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The Material of Life

Photobucket [1]There are so many of us in the world. I sometimes think about this as a plane flies over neighborhoods in some city I have not yet met. There are those tidy streets, the trees, the circle where children play, where teenagers fall in love. There is the mall, the swimming pool, the neighborhood grocery store. I peer out the window thinking of the kitchens and dishes, the rituals of dinner (what dinners do they eat?) in that house and that one and that one, of the people who ride their bikes there. By way of positive thinking, I try to imagine copies of my books on nightstands, borrowed from the library, bought from a store, reading it for the book club that meets in that house by the park or for the recipes or because she is divorced and trying to get through it however she can.

These imaginings are my way of grappling with the staggering number of us that there are in the world. Each of us unique, rare, incredible. There used to be a feature on one of the Sunday news programs wherein a man would throw a dart at a town, travel there, and pick a name out of the phone book, and then find out what that person’s story was. He always found a story. (Every single week, I said to whoever might be listening, “that would be such a fantastic job!”)

Because the news comes at us with such ferocity and in such massive quantities, we all have to draw away from that vastness, keep the greatest tragedies at arm’s length. As writers, however, our job is to dive in and gather them up, to notice—without initial judgment—what people do. How they behave. What narrative their lives take over time. From those gleanings, we gather our fiction.

It’s been a terrible news week here in the US. We are all probably half insane with the buildup to the election, and maybe that’s why it has been such a violent week. A Little Rock newswoman, young and beautiful and charming, beaten to death in her own house, and no apparent motive. The murders of Jennifer Hudson’s mother, brother, and nephew. Horrific crimes, both of them.

But the one that caught me was one about five high school cheerleaders going home from a football game who died in a “fiery car crash.” They always say it like that, “fiery car crash.” The other news stories are terrible in their own way, but as a mother, that particular disaster, of teenagers getting into some terrible accident, was my absolute nightmare. Yours might be something else—my mother fretted obsessively over leukemia because she knew someone who lost a daughter to it.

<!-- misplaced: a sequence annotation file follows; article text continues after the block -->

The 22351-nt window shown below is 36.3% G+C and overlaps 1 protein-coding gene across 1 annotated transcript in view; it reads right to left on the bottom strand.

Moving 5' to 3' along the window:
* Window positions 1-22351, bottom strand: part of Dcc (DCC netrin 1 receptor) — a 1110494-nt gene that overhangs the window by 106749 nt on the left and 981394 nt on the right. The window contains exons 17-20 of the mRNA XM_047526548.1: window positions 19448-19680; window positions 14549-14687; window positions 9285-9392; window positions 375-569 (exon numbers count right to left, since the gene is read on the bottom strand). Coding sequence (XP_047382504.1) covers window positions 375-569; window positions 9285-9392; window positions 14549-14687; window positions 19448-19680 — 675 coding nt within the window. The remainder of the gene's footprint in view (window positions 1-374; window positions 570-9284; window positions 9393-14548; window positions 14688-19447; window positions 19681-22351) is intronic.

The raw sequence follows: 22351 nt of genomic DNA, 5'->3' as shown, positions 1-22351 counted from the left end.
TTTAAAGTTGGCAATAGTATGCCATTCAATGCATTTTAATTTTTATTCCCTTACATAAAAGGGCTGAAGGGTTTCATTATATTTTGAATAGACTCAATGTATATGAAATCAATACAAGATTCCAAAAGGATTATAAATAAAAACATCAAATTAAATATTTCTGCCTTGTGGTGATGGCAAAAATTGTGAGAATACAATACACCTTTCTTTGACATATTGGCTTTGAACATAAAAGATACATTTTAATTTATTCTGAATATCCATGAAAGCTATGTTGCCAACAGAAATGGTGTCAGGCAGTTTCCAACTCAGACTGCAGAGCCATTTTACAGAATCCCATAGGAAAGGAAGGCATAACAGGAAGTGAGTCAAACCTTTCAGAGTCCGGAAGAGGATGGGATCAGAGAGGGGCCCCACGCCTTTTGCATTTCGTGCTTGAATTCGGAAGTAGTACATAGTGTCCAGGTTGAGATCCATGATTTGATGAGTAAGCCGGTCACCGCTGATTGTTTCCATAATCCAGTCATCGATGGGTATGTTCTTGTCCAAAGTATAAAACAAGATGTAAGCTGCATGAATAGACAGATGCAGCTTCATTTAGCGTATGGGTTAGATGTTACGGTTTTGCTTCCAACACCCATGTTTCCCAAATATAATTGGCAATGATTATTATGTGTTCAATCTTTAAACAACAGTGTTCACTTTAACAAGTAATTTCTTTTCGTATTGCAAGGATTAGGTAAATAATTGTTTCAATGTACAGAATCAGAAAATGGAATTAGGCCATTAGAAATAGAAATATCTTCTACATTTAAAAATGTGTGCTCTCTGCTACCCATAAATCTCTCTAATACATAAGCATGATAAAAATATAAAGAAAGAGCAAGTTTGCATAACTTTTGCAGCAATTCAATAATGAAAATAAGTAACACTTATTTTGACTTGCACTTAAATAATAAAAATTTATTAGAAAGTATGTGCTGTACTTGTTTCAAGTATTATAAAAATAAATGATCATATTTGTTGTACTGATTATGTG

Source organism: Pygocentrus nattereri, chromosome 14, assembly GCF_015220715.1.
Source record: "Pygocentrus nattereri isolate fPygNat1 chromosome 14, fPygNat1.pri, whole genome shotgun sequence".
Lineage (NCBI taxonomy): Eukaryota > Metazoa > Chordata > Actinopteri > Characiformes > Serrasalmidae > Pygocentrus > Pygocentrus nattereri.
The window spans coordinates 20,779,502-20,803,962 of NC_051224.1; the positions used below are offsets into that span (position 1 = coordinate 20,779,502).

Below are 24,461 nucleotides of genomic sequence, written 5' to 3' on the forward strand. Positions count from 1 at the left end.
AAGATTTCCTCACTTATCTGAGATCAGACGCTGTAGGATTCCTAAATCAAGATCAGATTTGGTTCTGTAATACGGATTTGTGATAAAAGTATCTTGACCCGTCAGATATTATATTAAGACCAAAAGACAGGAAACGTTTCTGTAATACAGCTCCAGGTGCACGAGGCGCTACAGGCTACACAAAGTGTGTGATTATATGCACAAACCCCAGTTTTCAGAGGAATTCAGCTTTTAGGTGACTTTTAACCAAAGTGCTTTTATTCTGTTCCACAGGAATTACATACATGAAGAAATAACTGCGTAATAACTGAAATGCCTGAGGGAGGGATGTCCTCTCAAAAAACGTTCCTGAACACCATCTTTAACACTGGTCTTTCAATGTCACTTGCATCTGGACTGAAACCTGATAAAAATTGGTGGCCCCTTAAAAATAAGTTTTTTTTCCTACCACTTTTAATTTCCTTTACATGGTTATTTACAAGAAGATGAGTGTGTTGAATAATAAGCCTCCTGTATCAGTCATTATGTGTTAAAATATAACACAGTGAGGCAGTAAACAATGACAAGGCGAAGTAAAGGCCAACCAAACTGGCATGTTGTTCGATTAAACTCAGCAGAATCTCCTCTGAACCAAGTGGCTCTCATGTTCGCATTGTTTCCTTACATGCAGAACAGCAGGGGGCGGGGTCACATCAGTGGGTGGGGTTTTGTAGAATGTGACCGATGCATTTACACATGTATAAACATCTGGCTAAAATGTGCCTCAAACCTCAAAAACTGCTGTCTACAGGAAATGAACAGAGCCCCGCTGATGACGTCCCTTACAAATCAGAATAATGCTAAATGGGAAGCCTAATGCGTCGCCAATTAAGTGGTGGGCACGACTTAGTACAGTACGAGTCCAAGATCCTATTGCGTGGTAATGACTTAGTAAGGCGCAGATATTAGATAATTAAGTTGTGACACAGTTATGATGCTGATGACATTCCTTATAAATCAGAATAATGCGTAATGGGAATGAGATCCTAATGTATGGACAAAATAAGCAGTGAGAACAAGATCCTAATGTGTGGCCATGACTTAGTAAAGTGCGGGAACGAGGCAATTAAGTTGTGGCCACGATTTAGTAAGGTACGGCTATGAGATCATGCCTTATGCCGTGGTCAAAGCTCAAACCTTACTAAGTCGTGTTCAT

A year or so after my youngest graduated from high school, there was one of those horrific crashes in our neighborhood. The teens went to school with my son, and the accident itself was on my walking circuit, so I had to change my route for awhile to steer clear of the giant altar that grew there.

As we all know, writers can be a bit too empathetic. The accident bothered me. Haunted me. Followed me around. My imagination took the reported details and resurrected them in terrible exactness. I woke up in the middle of the night going over and over it in my mind. The thing that really stuck with me was that there were five teens in the car, and one survived. Heaven only knows how.

I couldn’t stop thinking about her. What would it be like to be her, the sole survivor of such a cataclysmic event? How does it shape your life?

Thus was Elena, the protagonist from The Lost Recipe for Happiness, born. It is twenty years later, and she has a scar that loops down her back like snake. And thus I had a chance to explore those compelling questions. How does your life change? Do you live twice as hard? Shy away from it? What baggage do you carry? How long does it take to grieve?

And: is it ever possible to be genuinely happy again after some violent thing shatters your life?

When I first realized that I was actually going to use that inciting incident, I wondered if it was ghoulish. But all of life is material, all of the stories we encounter are part of the fabric of our world. We choose the ones that present the questions we want to grapple with. I’m always choosing material, life tales, that explore how people triumph over the very dark things that can sometimes happen to us.

The alchemy is in turning the dark to light. The Lost Recipe for Happiness is not at all dreary or dark. It’s lush and juicy, full of light and food and second chances. By giving myself permission to explore the grisly, the mournful, the despair, it was possible to journey toward joy.

Do you think about all those lives out there? Or does it make you feel overwhelmed? What kind of stories do you choose out of the billions there are in the world?

PS The cover, as you see, was completely redesigned! So goes publishing.

About Barbara O'Neal [2]

Barbara O'Neal [3] has written a number of highly acclaimed novels, including 2012 RITA winner, How To Bake A Perfect Life [4], which landed her in the RWA Hall of Fame and was a Target Club Pick. She is a highly respected teacher who also publishes material for writers at Patreon.com/barbaraoneal. She is at work on her next novel to be published by Lake Union in July. A complete backlist is available here [5].